4. Just because something sounds sophisticated doesn’t mean it is

Although a quote might look appealing, it may lack actual substance. It’s better to quote and analyse something worded simply but effectively, allowing you to interrogate it in closer detail in your writing.

4. Most importantly, practice!

You won’t learn how to read an article overnight. Although the advice I have given here has hopefully made the prospect of reading academic writing less daunting, it won’t solve all your issues! Academic writing is difficult to understand and the more of it you read the more you learn how to systematically work your way through complex pieces of writing.

Have you got any useful tips for reading articles? Let us know in the comments below!

Student perspective: How to add active recall to your revision toolkit

Shraddha, the author of the blog postby Shraddha Sriraman, English and History student and Bristol Futures Advocate

We all have a favourite method of learning information for an exam , be it reading through a textbook, making aesthetically pleasing notes, spider-diagrams, lists, mindmaps, or even desperately cramming last-minute for an exam (please don’t let this last one be your go-to!). However, moving to university, or getting adjusted with new exam formats trigger us to think about if we’re learning new content in the most effective manner.

Now, figuring out methods that work for each one of us is highly personal, and really depend on your needs as a learner. That being said, decades of research on valuable and diverse learning techniques could help us discover new methods of recalling information! The one discussed in this blog post is all about active recall as a useful method to add to your revision toolkit!

What is Active Recall?

Traditional methods of note taking, such as highlighting notes or watching videos, are based on the idea of placing information from the page into your brain. Active recall spins this on its head, and allows you to learn by retrieving information from your brain and applying it to the question. This is often done by testing yourself, be that via past papers, flashcards, or making your own questions to ‘force’ yourself to actively use information learnt, instead of learning passively.

Methods using Active Recall

  1. Flashcards

Flashcards are a helpful way of summarising notes, whilst testing yourself at the same time. I often have a question on one side, and the answer on the other to employ those helpful active recall skills! Sometimes, I also copy and paste lecture slides with key words blanked out, so I test my recall of key terms. These can be made by hand, or through the use of online applications : such as Anki, Quizlet and more (future blog post coming soon on these!)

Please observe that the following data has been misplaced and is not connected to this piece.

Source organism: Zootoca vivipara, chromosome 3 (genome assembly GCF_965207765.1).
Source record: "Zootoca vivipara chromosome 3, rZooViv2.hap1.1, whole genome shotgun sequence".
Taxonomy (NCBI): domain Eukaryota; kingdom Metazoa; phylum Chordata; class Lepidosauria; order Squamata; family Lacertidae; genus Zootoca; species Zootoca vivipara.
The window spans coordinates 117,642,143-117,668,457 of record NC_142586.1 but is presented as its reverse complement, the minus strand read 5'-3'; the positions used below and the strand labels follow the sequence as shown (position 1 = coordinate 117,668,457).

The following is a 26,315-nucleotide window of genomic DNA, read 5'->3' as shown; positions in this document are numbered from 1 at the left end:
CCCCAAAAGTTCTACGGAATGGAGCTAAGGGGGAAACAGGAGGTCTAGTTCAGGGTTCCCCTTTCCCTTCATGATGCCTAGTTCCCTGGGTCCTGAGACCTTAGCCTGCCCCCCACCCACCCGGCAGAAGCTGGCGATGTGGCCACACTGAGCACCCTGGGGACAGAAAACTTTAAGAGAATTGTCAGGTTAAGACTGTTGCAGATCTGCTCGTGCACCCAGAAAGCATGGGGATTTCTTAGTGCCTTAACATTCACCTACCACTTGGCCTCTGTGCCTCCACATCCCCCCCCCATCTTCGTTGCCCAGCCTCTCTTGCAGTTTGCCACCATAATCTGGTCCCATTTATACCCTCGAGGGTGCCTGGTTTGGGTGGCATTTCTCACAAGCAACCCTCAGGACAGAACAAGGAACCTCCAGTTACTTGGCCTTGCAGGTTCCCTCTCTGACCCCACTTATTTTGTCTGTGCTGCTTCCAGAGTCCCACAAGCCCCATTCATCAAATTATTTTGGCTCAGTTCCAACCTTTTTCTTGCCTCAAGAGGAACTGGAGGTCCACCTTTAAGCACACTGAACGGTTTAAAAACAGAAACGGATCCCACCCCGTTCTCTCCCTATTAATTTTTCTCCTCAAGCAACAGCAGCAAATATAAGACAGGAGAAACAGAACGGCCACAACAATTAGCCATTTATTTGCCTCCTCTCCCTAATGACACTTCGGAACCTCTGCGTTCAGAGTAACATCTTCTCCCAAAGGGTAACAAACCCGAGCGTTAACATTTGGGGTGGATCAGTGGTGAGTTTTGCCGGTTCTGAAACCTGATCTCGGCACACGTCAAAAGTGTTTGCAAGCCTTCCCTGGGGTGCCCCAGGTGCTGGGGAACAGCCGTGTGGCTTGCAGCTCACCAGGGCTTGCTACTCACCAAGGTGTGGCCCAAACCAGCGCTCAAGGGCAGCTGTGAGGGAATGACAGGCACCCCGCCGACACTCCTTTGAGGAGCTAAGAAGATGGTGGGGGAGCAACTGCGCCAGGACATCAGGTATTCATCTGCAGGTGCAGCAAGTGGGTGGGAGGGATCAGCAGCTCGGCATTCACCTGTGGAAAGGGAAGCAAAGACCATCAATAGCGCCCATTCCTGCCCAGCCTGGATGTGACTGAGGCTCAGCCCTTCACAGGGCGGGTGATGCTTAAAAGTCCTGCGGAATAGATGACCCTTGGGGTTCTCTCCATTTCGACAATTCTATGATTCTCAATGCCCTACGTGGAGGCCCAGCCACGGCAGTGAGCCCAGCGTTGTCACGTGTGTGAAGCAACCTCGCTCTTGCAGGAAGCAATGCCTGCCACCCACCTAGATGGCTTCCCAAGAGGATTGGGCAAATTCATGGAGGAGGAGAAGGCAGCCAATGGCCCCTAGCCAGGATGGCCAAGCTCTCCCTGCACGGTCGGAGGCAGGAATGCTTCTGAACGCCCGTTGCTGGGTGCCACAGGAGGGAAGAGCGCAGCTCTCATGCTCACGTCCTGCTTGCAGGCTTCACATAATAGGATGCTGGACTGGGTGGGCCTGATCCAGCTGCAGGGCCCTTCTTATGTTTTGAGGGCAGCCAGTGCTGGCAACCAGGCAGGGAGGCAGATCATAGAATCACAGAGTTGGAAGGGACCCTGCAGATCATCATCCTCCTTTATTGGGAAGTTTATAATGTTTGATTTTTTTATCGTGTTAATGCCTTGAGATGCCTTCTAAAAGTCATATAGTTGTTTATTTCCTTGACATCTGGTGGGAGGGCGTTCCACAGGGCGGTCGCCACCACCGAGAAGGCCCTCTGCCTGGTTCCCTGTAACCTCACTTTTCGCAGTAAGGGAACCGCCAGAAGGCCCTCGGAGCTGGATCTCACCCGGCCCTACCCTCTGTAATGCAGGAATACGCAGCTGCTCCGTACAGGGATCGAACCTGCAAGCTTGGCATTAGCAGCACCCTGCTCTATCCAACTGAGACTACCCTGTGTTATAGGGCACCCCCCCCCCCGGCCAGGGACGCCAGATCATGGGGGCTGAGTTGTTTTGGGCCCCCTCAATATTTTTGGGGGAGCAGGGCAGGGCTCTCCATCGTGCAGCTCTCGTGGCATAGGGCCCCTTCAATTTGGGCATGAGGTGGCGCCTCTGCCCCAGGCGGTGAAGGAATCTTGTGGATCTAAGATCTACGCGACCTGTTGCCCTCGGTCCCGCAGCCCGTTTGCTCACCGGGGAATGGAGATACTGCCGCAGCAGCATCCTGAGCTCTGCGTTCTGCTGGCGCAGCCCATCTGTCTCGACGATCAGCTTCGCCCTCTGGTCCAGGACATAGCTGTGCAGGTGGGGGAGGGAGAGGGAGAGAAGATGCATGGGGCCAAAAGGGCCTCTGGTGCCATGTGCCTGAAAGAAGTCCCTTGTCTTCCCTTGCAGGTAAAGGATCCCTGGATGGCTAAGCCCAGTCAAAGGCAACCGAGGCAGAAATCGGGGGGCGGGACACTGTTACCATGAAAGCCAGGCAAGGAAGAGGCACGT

1. Closed Book -‘Blurting’

This is a traditional method of active recall where you shut a book and try and write down what you’ve learnt. Then, go back to the chapter in the book, or your lecture notes and fill in key points you’ve missed out in a different colour to see what you’ve forgotten. Over time, repeating this method leads to higher memory retention of key concepts! I loved this method when studying anatomy and found it easier to draw out a system and then check back at my notes to see what I had missed, instead of passively reading through.

  1. Past Paper Questions

Past paper questions are a fantastic method of actively applying what you’ve learnt!

  1. Make your own questions (based on learning objectives!)

Some courses don’t offer past paper questions, but its just as effective to make your own! This way, you’re pre-empting potential questions that could be asked in the future, as well as allowing to practice active recall.

  1. Teach someone else!

Teaching someone else about a new topic is a fantastic way of processing information and describing it in simple terms. This is a very useful technique and incorporates several levels of Bloom’s taxonomy (a schematic used to describe levels of understanding knowledge, see Figure 1) such as create, analyse and apply. You also don’t have to have another person to teach, a stuffed teddy bear, a plant pot or an imaginary person will do just fine!

 

Triangle diagram with words in ascending order: remember, understand, apply, analyse, evaluate, create
Figure 1. Blooms taxonomy. Armstrong, P. (2010)

 

References and Helpful Articles on Active Recall

Armstrong, P. (2010). Bloom’s Taxonomy. Vanderbilt University Center for Teaching. Retrieved [18.10.2022] from https://cft.vanderbilt.edu/guides-sub-pages/blooms-taxonomy/

Brainscape “What is Active Recall? How to use it to ace your exams”

Osmosis Blog “Active Recall: The Most Effective High-Yield Learning Technique”

Student perspective: Dealing with online, proctored exams for the first time

Emma, the author of the blog postby Emma Ford, Vet student and Bristol Futures Advocate

But wait, what are proctored exams? 

A proctored exam is a timed exam that is invigilated via software that has access to your camera, microphone, and screen. They aim to prevent cheating during online exams without in person invigilators present.

After doing in person exams my whole academic life, I was really worried about the sudden change to online proctored exams.